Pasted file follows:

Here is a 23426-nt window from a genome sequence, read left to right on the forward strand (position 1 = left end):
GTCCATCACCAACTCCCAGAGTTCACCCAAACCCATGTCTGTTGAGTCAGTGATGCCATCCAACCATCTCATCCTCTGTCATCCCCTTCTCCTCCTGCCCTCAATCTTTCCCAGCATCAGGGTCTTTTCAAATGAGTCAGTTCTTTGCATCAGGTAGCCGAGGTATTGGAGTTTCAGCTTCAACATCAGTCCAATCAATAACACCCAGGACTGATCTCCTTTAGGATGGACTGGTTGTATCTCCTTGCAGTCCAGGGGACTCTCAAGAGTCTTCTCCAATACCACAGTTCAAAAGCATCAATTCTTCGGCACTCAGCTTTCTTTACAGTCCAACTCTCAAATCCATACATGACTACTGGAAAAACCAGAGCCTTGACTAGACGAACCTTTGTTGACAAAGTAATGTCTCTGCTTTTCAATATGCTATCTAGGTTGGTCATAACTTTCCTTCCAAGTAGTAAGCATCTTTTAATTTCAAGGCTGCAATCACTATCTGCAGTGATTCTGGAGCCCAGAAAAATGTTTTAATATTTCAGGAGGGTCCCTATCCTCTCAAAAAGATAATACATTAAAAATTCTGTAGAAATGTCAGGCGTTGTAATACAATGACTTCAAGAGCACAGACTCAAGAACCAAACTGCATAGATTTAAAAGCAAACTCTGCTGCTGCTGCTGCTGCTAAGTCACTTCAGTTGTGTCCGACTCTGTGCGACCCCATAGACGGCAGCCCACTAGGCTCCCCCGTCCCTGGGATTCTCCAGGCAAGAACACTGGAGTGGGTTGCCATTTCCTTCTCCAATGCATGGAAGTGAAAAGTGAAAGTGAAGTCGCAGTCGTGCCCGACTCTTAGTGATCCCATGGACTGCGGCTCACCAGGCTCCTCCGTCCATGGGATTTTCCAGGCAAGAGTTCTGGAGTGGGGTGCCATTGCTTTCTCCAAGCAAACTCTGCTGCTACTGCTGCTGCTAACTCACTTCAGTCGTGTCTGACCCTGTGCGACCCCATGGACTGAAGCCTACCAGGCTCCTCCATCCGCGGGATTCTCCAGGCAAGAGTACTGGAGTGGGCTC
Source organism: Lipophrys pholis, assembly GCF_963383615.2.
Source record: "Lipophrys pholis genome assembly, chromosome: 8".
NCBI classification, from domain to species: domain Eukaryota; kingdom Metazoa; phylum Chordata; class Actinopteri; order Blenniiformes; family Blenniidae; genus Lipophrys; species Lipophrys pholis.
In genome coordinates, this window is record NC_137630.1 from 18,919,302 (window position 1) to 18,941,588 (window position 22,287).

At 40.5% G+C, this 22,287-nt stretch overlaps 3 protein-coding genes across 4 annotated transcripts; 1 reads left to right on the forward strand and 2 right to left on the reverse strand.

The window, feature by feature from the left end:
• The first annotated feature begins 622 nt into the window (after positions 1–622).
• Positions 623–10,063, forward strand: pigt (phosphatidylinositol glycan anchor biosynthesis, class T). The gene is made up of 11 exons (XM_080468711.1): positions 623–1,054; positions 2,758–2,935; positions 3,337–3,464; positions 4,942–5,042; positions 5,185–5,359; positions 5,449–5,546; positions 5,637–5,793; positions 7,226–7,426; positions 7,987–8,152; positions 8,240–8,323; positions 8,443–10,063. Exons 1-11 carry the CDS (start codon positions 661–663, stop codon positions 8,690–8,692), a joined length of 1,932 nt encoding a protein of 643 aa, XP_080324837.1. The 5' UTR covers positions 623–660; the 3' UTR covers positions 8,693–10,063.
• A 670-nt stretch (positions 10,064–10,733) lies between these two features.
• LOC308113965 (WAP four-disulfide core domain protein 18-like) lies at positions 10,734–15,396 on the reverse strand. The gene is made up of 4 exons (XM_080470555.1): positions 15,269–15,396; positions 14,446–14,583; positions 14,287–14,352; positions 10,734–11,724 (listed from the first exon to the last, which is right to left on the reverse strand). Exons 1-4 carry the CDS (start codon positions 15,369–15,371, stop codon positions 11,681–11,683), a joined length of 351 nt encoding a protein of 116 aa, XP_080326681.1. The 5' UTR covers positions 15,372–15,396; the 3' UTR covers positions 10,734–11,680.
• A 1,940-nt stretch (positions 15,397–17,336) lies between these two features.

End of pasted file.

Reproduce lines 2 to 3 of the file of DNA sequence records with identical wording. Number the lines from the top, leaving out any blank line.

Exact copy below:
GTCCATCACCAACTCCCAGAGTTCACCCAAACCCATGTCTGTTGAGTCAGTGATGCCATCCAACCATCTCATCCTCTGTCATCCCCTTCTCCTCCTGCCCTCAATCTTTCCCAGCATCAGGGTCTTTTCAAATGAGTCAGTTCTTTGCATCAGGTAGCCGAGGTATTGGAGTTTCAGCTTCAACATCAGTCCAATCAATAACACCCAGGACTGATCTCCTTTAGGATGGACTGGTTGTATCTCCTTGCAGTCCAGGGGACTCTCAAGAGTCTTCTCCAATACCACAGTTCAAAAGCATCAATTCTTCGGCACTCAGCTTTCTTTACAGTCCAACTCTCAAATCCATACATGACTACTGGAAAAACCAGAGCCTTGACTAGACGAACCTTTGTTGACAAAGTAATGTCTCTGCTTTTCAATATGCTATCTAGGTTGGTCATAACTTTCCTTCCAAGTAGTAAGCATCTTTTAATTTCAAGGCTGCAATCACTATCTGCAGTGATTCTGGAGCCCAGAAAAATGTTTTAATATTTCAGGAGGGTCCCTATCCTCTCAAAAAGATAATACATTAAAAATTCTGTAGAAATGTCAGGCGTTGTAATACAATGACTTCAAGAGCACAGACTCAAGAACCAAACTGCATAGATTTAAAAGCAAACTCTGCTGCTGCTGCTGCTGCTAAGTCACTTCAGTTGTGTCCGACTCTGTGCGACCCCATAGACGGCAGCCCACTAGGCTCCCCCGTCCCTGGGATTCTCCAGGCAAGAACACTGGAGTGGGTTGCCATTTCCTTCTCCAATGCATGGAAGTGAAAAGTGAAAGTGAAGTCGCAGTCGTGCCCGACTCTTAGTGATCCCATGGACTGCGGCTCACCAGGCTCCTCCGTCCATGGGATTTTCCAGGCAAGAGTTCTGGAGTGGGGTGCCATTGCTTTCTCCAAGCAAACTCTGCTGCTACTGCTGCTGCTAACTCACTTCAGTCGTGTCTGACCCTGTGCGACCCCATGGACTGAAGCCTACCAGGCTCCTCCATCCGCGGGATTCTCCAGGCAAGAGTACTGGAGTGGGCTC
Source organism: Lipophrys pholis, assembly GCF_963383615.2.